Also, try to avoid the use of dollar signs as they interfere with my setup of mathjax. I left it set up that way because I think this is funny for an economics blog. You can use € or £ instead.

Lol, ... I knew what article by your title. I hope you left a comment on Sumner's blog.

ReplyDelete"Why printing more money could have done nothing"

ReplyDelete... and it turns out, nothing might be what we observed :D

It seems to fit the data :)

DeleteIn the latest post, we have a test of the model in Canada: it should start undershooting its inflation targets in the near term.

http://informationtransfereconomics.blogspot.com/2014/07/worthwhile-canadian-prediction.html

O/T: David Glasner made a comment about your Sraffa post that I can't help him with:

ReplyDeletehttp://uneasymoney.com/2014/07/07/a-new-version-of-my-paper-with-paul-zimmerman-on-the-hayek-sraffa-debate-is-available-on-ssrn/#comment-183761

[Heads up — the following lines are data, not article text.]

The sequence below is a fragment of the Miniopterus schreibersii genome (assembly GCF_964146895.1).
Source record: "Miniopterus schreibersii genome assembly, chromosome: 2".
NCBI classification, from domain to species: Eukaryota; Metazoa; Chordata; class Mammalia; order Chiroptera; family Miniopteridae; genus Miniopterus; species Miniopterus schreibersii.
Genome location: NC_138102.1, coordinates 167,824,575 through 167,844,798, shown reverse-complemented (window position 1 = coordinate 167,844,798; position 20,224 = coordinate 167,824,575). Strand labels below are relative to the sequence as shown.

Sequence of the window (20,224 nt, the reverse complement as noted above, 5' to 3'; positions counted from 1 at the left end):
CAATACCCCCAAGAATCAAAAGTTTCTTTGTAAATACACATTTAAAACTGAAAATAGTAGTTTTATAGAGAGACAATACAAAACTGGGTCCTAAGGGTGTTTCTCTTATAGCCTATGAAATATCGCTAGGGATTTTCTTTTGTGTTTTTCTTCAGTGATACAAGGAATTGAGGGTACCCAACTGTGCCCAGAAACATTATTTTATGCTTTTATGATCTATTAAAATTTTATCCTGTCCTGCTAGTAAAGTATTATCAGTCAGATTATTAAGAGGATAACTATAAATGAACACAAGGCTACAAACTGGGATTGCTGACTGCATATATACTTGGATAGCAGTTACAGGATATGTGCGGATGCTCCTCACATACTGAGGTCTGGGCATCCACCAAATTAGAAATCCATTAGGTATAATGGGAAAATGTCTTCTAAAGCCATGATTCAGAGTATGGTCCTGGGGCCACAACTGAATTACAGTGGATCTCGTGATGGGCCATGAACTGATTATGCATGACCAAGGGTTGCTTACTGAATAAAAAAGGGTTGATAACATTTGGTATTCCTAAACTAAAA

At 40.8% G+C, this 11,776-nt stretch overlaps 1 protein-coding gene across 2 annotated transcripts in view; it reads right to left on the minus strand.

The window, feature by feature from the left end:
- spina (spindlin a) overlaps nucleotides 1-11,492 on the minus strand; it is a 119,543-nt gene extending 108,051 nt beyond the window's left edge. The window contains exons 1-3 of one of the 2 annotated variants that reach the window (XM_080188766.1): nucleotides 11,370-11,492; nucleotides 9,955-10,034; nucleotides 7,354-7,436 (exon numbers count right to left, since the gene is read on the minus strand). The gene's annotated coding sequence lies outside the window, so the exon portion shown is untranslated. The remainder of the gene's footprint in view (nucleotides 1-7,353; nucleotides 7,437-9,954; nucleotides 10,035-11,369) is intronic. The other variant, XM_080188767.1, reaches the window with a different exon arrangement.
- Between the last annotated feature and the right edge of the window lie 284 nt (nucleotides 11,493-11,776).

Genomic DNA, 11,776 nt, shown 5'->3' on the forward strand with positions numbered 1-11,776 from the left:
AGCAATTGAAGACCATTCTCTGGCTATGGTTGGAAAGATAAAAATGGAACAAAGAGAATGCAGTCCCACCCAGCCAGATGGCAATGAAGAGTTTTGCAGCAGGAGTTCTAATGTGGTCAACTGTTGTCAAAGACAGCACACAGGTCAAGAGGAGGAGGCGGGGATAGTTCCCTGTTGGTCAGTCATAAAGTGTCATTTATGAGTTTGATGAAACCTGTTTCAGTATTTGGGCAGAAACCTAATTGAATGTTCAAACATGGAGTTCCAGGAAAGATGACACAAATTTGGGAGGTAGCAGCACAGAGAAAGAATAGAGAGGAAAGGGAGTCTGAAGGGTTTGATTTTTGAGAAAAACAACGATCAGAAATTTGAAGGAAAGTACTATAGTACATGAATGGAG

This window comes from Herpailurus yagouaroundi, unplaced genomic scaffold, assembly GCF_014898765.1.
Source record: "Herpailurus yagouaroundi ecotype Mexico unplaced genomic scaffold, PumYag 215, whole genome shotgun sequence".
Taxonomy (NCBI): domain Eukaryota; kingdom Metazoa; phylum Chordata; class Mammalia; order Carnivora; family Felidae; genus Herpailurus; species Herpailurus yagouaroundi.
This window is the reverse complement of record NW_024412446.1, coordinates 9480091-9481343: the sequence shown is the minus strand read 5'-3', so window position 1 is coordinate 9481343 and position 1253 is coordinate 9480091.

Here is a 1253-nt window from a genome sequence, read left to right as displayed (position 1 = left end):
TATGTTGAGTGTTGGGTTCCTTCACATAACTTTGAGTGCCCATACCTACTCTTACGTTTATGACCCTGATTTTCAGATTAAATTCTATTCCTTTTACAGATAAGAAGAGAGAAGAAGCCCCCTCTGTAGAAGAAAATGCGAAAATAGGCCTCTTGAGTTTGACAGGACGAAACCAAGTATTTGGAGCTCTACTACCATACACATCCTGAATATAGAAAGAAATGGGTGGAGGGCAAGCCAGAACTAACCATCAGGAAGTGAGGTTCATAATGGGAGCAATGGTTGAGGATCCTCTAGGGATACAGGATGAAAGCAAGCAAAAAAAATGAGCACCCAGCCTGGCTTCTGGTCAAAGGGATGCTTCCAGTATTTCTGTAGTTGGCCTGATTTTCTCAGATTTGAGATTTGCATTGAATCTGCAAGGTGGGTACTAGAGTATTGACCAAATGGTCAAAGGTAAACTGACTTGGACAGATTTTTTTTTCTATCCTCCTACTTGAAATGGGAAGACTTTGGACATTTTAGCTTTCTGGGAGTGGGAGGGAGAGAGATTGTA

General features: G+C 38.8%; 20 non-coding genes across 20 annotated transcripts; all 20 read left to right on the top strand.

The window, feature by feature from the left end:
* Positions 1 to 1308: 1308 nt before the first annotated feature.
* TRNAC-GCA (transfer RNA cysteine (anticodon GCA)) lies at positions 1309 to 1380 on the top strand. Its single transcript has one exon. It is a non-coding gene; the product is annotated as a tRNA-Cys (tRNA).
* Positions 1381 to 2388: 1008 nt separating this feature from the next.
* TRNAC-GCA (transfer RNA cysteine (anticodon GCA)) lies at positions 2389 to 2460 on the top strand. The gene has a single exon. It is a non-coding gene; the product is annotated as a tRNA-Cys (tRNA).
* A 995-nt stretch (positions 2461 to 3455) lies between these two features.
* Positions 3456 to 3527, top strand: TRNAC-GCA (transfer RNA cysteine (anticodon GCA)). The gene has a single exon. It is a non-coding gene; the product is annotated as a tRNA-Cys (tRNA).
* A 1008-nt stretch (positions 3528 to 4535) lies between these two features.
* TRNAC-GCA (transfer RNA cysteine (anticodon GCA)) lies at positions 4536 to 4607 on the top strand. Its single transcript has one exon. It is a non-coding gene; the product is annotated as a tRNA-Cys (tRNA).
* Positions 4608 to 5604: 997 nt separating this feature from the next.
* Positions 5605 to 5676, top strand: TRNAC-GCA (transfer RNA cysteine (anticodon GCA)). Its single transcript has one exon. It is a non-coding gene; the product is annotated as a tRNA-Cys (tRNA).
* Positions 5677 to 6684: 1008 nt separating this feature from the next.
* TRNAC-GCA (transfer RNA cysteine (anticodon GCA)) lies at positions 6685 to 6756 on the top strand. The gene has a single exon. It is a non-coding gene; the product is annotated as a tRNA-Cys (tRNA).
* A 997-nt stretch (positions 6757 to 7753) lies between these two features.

I'm not sure I understand it either ... I will have to mull it a bit.

DeleteMost of the colored paths are still going up for their duration and at their ends. And the Pink one is the only one curving over, the grey at the right is sky rocketing. So, the majority traces of the graph seem to state other wise than your title. The dotted line is drawing past most of the data points.

ReplyDeleteThe majority of time printing more money increase prices. Even at the end of most of your traces.

(unlabled all of them, no ocasional dates, countries, towns, imaginary countries in other centries, etc.) But, that is not needed to see the relationship I stated above.